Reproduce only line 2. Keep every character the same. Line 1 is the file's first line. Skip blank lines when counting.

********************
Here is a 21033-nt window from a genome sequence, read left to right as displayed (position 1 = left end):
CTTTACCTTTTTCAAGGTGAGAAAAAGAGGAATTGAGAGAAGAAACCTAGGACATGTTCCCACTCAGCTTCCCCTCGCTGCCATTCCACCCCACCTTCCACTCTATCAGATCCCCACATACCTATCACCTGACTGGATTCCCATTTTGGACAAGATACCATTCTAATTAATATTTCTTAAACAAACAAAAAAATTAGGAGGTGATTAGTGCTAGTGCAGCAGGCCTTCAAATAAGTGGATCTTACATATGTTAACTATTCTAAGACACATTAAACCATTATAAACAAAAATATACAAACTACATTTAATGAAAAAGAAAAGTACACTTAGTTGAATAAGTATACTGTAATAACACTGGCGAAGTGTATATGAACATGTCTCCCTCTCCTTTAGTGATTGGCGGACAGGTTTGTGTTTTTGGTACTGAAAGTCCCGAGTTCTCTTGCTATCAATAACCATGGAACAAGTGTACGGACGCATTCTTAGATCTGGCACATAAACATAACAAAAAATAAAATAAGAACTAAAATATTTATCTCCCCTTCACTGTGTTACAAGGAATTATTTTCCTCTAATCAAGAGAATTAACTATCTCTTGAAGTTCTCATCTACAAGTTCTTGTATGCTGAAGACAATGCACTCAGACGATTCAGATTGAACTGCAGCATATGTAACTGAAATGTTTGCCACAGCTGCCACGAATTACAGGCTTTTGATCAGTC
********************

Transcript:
CTTTACCTTTTTCAAGGTGAGAAAAAGAGGAATTGAGAGAAGAAACCTAGGACATGTTCCCACTCAGCTTCCCCTCGCTGCCATTCCACCCCACCTTCCACTCTATCAGATCCCCACATACCTATCACCTGACTGGATTCCCATTTTGGACAAGATACCATTCTAATTAATATTTCTTAAACAAACAAAAAAATTAGGAGGTGATTAGTGCTAGTGCAGCAGGCCTTCAAATAAGTGGATCTTACATATGTTAACTATTCTAAGACACATTAAACCATTATAAACAAAAATATACAAACTACATTTAATGAAAAAGAAAAGTACACTTAGTTGAATAAGTATACTGTAATAACACTGGCGAAGTGTATATGAACATGTCTCCCTCTCCTTTAGTGATTGGCGGACAGGTTTGTGTTTTTGGTACTGAAAGTCCCGAGTTCTCTTGCTATCAATAACCATGGAACAAGTGTACGGACGCATTCTTAGATCTGGCACATAAACATAACAAAAAATAAAATAAGAACTAAAATATTTATCTCCCCTTCACTGTGTTACAAGGAATTATTTTCCTCTAATCAAGAGAATTAACTATCTCTTGAAGTTCTCATCTACAAGTTCTTGTATGCTGAAGACAATGCACTCAGACGATTCAGATTGAACTGCAGCATATGTAACTGAAATGTTTGCCACAGCTGCCACGAATTACAGGCTTTTGATCAGTC